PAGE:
Informational and Community Discussion Sessions on the Madison Mathematics Task Force

Date: January 6th, 2009

Time: 6:00 – 8:00 pm

Where: LaFollette High School – LMC

Date: January 7th, 2009

Time: 6:00 – 8:00 pm

Where: Memorial High School – Wisconsin Neighborhood Center

You are cordially invited to attend an information session and discussion about the findings and recommendations of the Math Task Force which recently completed a review of the MMSD K-12 Mathematics program. Please also share this information with others who may be interested in attending.
At each session, there will be a brief informational presentation followed by an opportunity for discussion. The Executive Summary and complete Task Force Report can be found at
We are looking forward to sharing this information with you and learning about your reactions to the research and recommendations included in the report. Your thoughts are important to us as we work to improve the MMSD K-12 Mathematics program.
Questions/comments? Please contact Brian Sniff at
Looking forward to seeing you on January 6th or 7th.

6 thoughts on “Informational and Community Discussion Sessions on the Madison Mathematics Task Force”

  1. Brian, I am delighted the community will have an opportunity to give feedback regarding the recommendations of the Math Task Force. I was very much looking forward to attending one of these meetings. Unfortunately, they have now been rescheduled to occur on dates that conflict with the Annual National Joint Math Meetings being held Janury 5-8 in Washington, DC. Could at least one of these feedback sessions be rescheduled to another week so interested members of Madison’s university math community can attend? Thanks.

  2. Janet, this was brought to my attention by Dick Askey as well on Friday. We are working with UW Math and UW Math Ed. chairs to set up a presentation directly with those departments. Would that address your concern or do you think additional work would be necessary? Thanks.

  3. Brian, I imagine community members may want to hear what these mathematicians have to say, which would not be possible if you set up a separate hearing for them. Please try to move one of the community sessions, in order to better integrate the University community into the larger Madison community. Thanks.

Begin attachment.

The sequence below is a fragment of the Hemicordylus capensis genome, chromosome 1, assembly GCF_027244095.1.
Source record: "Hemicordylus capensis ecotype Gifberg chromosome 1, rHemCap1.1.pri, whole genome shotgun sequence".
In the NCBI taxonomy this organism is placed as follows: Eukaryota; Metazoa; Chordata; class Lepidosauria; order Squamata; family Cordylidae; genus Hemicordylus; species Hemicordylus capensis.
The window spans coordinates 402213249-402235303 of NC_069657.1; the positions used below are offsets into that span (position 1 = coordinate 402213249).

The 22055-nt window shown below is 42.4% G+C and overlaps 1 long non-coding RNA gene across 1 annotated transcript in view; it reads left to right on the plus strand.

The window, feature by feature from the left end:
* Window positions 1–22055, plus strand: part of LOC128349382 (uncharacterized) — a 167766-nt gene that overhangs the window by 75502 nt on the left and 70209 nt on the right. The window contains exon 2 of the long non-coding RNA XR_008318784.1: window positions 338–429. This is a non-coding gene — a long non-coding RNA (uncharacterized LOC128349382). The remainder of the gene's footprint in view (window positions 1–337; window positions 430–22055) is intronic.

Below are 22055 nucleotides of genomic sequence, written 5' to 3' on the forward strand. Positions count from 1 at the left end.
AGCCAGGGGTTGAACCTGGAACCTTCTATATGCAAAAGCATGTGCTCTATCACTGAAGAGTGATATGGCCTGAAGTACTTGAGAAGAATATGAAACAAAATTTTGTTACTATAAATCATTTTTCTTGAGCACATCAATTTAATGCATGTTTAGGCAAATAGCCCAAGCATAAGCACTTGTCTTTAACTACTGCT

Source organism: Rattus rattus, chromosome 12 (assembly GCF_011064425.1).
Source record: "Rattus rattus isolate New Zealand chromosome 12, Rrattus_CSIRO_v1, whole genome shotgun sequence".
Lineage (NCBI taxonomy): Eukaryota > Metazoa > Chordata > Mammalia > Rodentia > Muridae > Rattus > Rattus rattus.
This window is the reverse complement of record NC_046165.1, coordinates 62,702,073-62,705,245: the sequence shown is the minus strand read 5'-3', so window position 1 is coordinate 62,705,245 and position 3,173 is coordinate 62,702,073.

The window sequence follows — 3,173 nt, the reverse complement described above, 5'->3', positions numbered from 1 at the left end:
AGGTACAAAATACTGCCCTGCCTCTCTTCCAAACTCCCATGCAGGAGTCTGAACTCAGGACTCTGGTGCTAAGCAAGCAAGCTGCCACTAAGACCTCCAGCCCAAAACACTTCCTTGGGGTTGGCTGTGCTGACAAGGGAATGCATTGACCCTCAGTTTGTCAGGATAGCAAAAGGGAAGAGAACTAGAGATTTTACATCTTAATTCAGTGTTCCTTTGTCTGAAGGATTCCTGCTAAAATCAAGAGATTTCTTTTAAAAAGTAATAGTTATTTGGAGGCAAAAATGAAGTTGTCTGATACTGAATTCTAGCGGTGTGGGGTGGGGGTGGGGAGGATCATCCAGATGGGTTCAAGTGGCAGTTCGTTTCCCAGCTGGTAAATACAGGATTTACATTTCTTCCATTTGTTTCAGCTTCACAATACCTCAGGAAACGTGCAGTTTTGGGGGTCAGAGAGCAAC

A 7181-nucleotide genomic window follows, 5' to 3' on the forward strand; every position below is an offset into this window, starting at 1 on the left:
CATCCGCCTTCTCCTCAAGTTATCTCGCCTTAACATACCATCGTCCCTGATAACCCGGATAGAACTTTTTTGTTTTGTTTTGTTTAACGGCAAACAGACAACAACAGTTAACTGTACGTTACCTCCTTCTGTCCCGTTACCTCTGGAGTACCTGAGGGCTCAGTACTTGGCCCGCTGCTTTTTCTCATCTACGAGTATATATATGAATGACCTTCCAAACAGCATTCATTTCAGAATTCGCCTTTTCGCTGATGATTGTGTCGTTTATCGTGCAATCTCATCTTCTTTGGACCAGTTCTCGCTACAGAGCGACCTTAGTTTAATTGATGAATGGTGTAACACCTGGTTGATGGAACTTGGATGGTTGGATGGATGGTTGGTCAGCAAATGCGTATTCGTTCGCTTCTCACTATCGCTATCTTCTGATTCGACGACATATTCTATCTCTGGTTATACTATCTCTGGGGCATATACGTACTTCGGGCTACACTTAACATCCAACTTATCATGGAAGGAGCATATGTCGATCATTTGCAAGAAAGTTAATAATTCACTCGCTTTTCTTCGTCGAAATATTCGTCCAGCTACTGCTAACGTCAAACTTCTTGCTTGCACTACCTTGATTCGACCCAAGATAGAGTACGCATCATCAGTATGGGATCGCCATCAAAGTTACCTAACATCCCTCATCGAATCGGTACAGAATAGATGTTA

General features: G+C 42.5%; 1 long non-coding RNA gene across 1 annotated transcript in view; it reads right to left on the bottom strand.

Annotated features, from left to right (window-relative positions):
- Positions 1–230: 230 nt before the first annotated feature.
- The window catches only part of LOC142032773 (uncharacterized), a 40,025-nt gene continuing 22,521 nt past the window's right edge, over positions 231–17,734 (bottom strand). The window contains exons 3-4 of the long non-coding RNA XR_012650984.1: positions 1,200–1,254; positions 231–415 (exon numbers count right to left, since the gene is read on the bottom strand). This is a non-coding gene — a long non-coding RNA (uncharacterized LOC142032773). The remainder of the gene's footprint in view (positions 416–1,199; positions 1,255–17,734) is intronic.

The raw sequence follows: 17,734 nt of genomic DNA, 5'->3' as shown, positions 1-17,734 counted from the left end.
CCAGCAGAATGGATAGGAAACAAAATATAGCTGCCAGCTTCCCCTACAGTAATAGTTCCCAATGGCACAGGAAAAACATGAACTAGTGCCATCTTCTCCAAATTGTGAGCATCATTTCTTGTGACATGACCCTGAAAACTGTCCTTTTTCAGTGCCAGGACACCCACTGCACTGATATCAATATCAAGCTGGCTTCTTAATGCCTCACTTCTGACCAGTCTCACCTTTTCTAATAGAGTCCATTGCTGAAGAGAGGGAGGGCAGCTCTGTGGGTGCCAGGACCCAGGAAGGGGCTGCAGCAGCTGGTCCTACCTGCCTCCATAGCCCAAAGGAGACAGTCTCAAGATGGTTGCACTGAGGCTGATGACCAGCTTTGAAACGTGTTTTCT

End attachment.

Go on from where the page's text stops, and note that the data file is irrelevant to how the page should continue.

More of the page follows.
4. I’d be interested in learning how many people from the community attended each meeting – 5, 50, 100. Also, I’d be interested in learning about what the format was for the evening and how those who attended thought it worked – what presentations, types of opportunities for input, next steps and follow up opportunities for community input, etc.
    I’m working with a small planning group at the District to put together similar sessions regarding community input about the fine arts recommendations made by that task force to the school board in October 2008, and I’m interested in learning about what attendees thought worked, did not work or could have been done differently, was missing from the sessions, if anything.
    Thanks for your help and all the hard work.

  5. I attended the math meeting at Memorial. I think there were around 50 people there (I didn’t count them so I’m really not sure but the room was full.) As we went in, we were handed a 16 page summary of the math task force report. We were also given a sheet of 5 “Small Group Discussion Questions”.
    The 16 page summary included the purpose of the task force, the composition of the task force, and the findings and recommendations.
    The small group questions were (I’m giving a shortened version):
    1. Identify and rank the three most important recommendations in the report from your perspective. Discuss reasons for choices.
    2. What are the benefits and/or drawbacks of selecting a consistent district-wide curriculum vs. allowing individual teachers or buildings the choice of curricular materials?
    3. What are the best ways to reach parents with information about their student’s math program? What are good ways to provide suggestions to parents for helping their children at home?
    4. Hiring math “specialists” may require middle schools to move away from the current middle school model which keeps students with fewer teachers who teach multiple subjects. What are the benefits for students of improved math instruction from a teacher who is able to specialize in the subject vs. the benefits of the middle school model?
    5. Join table #5 if yo would like to make general comments about the Math Task Force findings and recommendations or talk about some other aspect of the report in more detail.
    Brian Sniff, district math coordinator, opened the meeting by presenting the findings and recommendations of the math task force. Participants then went to tables with a number corresponding to the small group question which they were interested in discussing. After twenty minutes of discussing, participants went to another table to discuss another question.
    Each table had a district person who took notes of the discussion. At the end, the note-takers presented a summary of the discussion at their table.
    I wish I could give you a better break-down of the participants but I think it was approximately 2/3 teachers or other district people and 1/3 parents.

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